MYNORTHWEST NEWS

Kroger to pay nearly $50M to Washington to combat fentanyl crisis

Apr 23, 2024, 8:29 AM

kroger opioid...

Exterior of a Kroger store (Photo courtesy of KIRO 7)

(Photo courtesy of KIRO 7)

Kroger is sending Washington $47.5 million to combat the opioid epidemic in an agreed-upon pending resolution championed by Attorney General Bob Ferguson.

In December 2022, Ferguson filed a lawsuit against Kroger for “illegally, recklessly and negligently” filling opioid orders without adequately investigating “red flags” of fraud or overprescribing.

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“My legal team took on some of the largest corporations in the world and held them accountable for their role fueling the opioid epidemic,” Ferguson said. “We’ve won more than $1.2 billion. That’s going to every community in the state to combat the opioid and fentanyl epidemic by improving treatment options, educating youth and supporting first responders.”

Ferguson filed lawsuits against two other pharmacies — Albertsons and Rite Aid — around the same time as his office’s lawsuit against Kroger.

Ferguson claimed Kroger had a “wealth of data” to dispense opioid medication in a safe manner, but failed to do so. For example, the lawsuit claimed the large chain allegedly paid pharmacists on how fast they filled opioid prescriptions, according to a Ferguson press conference in 2022 where he accused Kroger, Albertsons and Rite Aid of skirting federal regulations, flooding the state with opioid drugs and fueling illegal drug rings.

“Communities across Washington state are still dealing with damages caused by these companies,” Ferguson said in a December 2022 press conference. “Our lawsuit demands their conduct be called out for what it is: Unfair and deceptive business practices that create a public nuisance across our state.”

According to the Washington Attorney General’s Office, 112 million daily doses of prescription opioids were given out across the state in 2011 — enough for a 16-day supply of opioids for every man, woman and child in Washington. In 2015, eight Washington counties had more opioid prescriptions than residents.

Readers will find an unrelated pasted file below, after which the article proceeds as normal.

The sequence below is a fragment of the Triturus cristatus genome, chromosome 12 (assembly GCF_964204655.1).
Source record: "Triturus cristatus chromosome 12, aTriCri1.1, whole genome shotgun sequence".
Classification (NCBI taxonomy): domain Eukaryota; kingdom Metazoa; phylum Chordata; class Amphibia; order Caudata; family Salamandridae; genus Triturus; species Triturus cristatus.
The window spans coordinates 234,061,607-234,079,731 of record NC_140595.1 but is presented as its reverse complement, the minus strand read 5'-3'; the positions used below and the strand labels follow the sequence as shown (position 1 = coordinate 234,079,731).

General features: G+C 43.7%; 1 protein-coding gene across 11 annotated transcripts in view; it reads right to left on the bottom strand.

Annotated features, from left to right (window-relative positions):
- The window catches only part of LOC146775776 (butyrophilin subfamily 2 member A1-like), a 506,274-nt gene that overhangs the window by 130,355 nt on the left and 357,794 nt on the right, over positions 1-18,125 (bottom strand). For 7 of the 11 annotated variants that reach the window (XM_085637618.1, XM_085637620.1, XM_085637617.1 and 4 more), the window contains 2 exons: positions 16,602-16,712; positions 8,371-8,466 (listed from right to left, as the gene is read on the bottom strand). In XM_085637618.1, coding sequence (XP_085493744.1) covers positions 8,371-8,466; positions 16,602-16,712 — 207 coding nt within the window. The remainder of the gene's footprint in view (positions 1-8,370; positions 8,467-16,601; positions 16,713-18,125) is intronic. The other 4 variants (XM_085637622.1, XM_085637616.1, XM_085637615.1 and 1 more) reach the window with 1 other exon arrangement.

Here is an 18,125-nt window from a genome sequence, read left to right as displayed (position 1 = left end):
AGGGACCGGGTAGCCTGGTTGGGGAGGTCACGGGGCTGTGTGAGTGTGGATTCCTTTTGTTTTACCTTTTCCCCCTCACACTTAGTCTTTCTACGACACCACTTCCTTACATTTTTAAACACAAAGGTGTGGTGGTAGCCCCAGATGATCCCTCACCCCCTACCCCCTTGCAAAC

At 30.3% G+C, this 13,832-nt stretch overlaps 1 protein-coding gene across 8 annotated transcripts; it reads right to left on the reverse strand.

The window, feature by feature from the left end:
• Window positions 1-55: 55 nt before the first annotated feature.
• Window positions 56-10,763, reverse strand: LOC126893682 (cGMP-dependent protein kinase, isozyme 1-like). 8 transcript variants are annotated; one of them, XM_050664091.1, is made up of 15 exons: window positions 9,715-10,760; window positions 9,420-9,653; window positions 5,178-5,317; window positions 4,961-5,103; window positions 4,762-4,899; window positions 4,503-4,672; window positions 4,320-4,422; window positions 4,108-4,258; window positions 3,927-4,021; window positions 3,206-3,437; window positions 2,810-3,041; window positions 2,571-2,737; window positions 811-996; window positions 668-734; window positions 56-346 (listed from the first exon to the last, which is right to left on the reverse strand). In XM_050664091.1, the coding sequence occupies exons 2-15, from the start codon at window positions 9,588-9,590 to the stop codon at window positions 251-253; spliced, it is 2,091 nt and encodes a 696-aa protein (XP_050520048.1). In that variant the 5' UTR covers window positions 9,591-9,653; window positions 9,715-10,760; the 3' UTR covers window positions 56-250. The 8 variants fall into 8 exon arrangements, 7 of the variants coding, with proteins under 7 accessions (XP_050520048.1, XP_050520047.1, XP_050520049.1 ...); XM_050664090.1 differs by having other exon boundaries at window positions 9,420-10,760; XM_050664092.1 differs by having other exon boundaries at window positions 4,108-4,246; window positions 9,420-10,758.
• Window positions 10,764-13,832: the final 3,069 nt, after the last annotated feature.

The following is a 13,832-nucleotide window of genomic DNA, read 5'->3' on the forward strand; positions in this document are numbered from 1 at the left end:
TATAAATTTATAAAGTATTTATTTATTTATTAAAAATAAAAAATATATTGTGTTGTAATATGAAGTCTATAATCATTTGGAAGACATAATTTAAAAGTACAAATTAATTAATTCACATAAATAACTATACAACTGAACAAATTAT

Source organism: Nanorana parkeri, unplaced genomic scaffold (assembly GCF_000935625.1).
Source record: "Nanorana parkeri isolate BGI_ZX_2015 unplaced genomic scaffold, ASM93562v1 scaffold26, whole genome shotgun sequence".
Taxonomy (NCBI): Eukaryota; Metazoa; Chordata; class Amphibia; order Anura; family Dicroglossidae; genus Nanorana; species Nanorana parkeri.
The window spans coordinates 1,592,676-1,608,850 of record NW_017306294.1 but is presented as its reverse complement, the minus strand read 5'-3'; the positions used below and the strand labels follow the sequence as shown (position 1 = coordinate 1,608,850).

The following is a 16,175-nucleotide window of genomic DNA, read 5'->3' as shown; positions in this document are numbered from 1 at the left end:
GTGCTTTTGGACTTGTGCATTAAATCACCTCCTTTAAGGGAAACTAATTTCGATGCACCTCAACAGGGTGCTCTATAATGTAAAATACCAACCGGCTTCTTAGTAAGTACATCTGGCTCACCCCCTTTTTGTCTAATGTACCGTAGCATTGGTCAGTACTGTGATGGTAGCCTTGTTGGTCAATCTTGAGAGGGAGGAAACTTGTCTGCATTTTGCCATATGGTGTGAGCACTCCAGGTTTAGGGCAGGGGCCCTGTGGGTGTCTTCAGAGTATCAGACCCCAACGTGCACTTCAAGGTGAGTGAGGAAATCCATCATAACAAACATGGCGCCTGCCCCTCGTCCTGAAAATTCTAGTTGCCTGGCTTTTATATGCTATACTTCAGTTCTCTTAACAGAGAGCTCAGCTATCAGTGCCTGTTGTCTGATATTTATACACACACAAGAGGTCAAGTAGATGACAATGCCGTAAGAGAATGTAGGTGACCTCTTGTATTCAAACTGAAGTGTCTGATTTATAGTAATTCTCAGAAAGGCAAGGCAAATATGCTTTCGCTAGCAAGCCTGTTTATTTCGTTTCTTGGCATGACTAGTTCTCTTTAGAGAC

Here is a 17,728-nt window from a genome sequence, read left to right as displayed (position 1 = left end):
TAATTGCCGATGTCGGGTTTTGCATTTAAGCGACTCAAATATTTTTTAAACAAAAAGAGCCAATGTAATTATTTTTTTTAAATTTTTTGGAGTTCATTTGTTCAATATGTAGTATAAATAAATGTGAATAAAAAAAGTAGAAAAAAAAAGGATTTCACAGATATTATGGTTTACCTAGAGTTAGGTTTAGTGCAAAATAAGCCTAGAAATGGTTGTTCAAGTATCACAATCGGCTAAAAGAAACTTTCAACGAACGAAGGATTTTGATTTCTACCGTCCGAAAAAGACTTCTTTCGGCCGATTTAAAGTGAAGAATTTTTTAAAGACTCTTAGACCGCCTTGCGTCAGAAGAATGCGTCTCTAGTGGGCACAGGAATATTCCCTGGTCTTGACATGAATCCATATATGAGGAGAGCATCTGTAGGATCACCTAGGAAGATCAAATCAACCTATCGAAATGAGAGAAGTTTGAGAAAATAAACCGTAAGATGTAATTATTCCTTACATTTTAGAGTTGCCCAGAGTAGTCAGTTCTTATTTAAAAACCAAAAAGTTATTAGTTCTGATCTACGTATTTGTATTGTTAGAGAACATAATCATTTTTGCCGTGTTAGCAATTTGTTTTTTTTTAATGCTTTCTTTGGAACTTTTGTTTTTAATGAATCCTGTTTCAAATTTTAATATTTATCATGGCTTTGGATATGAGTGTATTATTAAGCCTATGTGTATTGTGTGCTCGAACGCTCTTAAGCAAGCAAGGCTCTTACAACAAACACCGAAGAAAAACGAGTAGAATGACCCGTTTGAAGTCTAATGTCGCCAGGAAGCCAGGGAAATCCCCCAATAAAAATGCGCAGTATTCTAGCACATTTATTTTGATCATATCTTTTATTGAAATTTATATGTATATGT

An average of four Washington residents died every day from opioid overdoses in 2021, with fentanyl deaths doubling from 2020 to 2021 after doubling from 2010 to 2019, according to the DEA.

The resolution, resolving Ferguson’s legal claims against Kroger, will bring the total recoveries in funding to hinder the opioid epidemic to more than $1.29 billion for the Washington Attorney General’s Office. Half of the resources from Kroger will go to the state with the other half going to city and county governments within the state.

Washington residents can download this spreadsheet to see what their local government will receive from the near-$1.3 billion as a result of the Attorney General’s litigation to combat the opioid epidemic.

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The $47.5 million will be paid over the next 11 years. The first payment, equaling $4.3 million, is expected to come within a few months of the resolution being finalized.

Recent spending of the $1.29 billion allocated to combat Washington’s opioid epidemic included $3 million to establish three additional health engagement hub pilot program sites while another $1.5 million was provided to establish high-intensity community-based teams serving people with opioid use disorder. Nearly $4.5 million was provided to the Department of Corrections for health care services.

The Health Care Authority was provided $2 million to fund a tribal opioid prevention campaign.

Frank Sumrall is a content editor at MyNorthwest. You can read his stories here and you can email him here.

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